Because it has a natural Aug. 2002 expiration, we believe that plate number MC939 was issued in Aug. 2001. The inspection sticker is marked to also indicate an Aug. 2002 expiration. Plate no. MT 0045 appears to have first expired in 2003, and although the month sticker is missing, the inspection sticker indicates a June 2003 expiration, so we assume that the registration expired in that month, too, and therefore that the plate was issued in June 2002. Between them are 105 or 106 registration numbers (depending on whether MT 0000 was issued) assigned between Aug. 2001 and June 2002. The 60 remaining numbers of the MC series likely lasted into early 2002, hence our estimate that MT-series plates were introduced in that year.

2002 Motorcycle plate no. MT-0045
c.2003 Motorcycle plate no. MT-1763
c.2004 Motorcycle plate no. MT-3406
c.2006 Motorcycle plate no. MT-5415

The supply of MT-series numbers was exhausted at MT 9999 in July or August 2010. Therefore, it took 8.5 years to issue 10,000 motorcycle registrations, so an average of 1,176 were issued annually during this period. That makes sense when compared with statistics obtained in Feb. 2012 that show that 1,231 cycles were registered during fiscal year 2011. However, we believe that the 10,000 numbers of the MT series were not issued in sequence because we've seen plates with natural stickers of years far later than would be expected based upon their relatively low numbers. This is likely the result of small batches of motorcycle plates being sent to DMV branch offices and being issued very slowly over a period of many years, although there is the possibility that we are being misled by plates to which incorrect stickers have been attached by license plate collectors or unscrupulous motorcyclists.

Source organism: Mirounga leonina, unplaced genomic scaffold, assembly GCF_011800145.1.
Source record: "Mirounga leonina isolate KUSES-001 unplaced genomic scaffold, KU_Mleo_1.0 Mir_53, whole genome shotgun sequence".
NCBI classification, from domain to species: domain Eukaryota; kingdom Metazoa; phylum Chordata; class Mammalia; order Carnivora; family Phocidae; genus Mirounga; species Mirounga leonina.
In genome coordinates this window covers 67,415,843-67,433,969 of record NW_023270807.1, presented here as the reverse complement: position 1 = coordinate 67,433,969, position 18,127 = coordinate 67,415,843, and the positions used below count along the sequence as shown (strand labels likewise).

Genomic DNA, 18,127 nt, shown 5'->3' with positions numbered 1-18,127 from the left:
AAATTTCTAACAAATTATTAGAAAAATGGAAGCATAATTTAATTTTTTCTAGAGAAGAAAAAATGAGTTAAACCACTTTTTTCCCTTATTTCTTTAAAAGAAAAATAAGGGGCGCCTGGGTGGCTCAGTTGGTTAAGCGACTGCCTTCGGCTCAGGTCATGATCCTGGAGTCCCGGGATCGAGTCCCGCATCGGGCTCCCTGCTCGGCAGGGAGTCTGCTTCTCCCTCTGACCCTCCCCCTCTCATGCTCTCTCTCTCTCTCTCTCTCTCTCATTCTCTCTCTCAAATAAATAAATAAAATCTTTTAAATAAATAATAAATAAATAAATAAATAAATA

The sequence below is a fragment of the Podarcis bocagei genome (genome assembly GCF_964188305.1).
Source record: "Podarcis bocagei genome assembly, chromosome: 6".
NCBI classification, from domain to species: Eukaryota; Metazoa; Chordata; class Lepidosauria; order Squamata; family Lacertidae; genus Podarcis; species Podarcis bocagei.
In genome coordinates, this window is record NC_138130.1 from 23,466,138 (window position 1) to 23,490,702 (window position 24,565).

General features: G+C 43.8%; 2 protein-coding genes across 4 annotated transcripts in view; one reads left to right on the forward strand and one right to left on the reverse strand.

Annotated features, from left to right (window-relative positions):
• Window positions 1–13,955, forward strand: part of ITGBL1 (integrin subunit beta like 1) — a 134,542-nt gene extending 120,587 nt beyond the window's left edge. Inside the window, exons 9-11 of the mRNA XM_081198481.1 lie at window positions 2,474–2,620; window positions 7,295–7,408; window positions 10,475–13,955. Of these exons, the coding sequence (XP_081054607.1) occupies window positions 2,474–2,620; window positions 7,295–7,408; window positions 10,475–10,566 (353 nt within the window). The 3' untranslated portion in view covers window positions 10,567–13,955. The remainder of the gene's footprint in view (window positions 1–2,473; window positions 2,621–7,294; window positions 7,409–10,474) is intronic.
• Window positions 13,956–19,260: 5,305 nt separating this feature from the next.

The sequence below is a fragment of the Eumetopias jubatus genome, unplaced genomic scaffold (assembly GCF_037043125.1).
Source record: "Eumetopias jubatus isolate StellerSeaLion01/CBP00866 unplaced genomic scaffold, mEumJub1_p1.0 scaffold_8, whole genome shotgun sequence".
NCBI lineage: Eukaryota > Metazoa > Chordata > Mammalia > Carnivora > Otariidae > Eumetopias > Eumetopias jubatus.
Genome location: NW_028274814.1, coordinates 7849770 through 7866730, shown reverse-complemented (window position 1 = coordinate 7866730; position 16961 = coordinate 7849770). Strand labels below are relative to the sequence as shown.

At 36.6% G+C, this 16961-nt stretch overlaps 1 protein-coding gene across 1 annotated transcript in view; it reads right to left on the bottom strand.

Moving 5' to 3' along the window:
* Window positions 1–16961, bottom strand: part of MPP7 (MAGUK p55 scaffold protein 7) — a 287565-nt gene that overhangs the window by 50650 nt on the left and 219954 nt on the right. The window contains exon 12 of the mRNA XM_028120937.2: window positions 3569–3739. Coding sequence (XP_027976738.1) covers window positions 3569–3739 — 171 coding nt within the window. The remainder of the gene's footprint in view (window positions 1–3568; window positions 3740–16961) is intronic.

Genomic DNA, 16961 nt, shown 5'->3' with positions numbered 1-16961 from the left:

Note that plate no. MT 0045 was made with a different font for the registration number than later plates in this series, and it has oblong bolt holes as opposed to the round holes used later. The highest-number example of this style of plate that has been observed is MT 0205.

MR-Series Baseplate. MR-series numbers began to be issued in July or August 2010. Number MR 0034 was seen in use early in August. The first sighting of a plate with DISTRICT OF COLUMBIA instead of WASHINGTON, D.C. occurred on Dec. 2, 2014. In the spring of 2015 a new variety of this plate was first observed, an example of which is no. MR 6018 pictured. The lowest observed number in this style, which features an inspection requirement exemption statement to the right of the number, is MR 5912.

2011 Motorcycle plate no. MR-0234
2014 Motorcycle plate no. MR-4824
2014 Motorcycle plate no. MR-4824


Current-issue motorcycle plate no. MT 1313 displayed on a D.C. Police motorcycle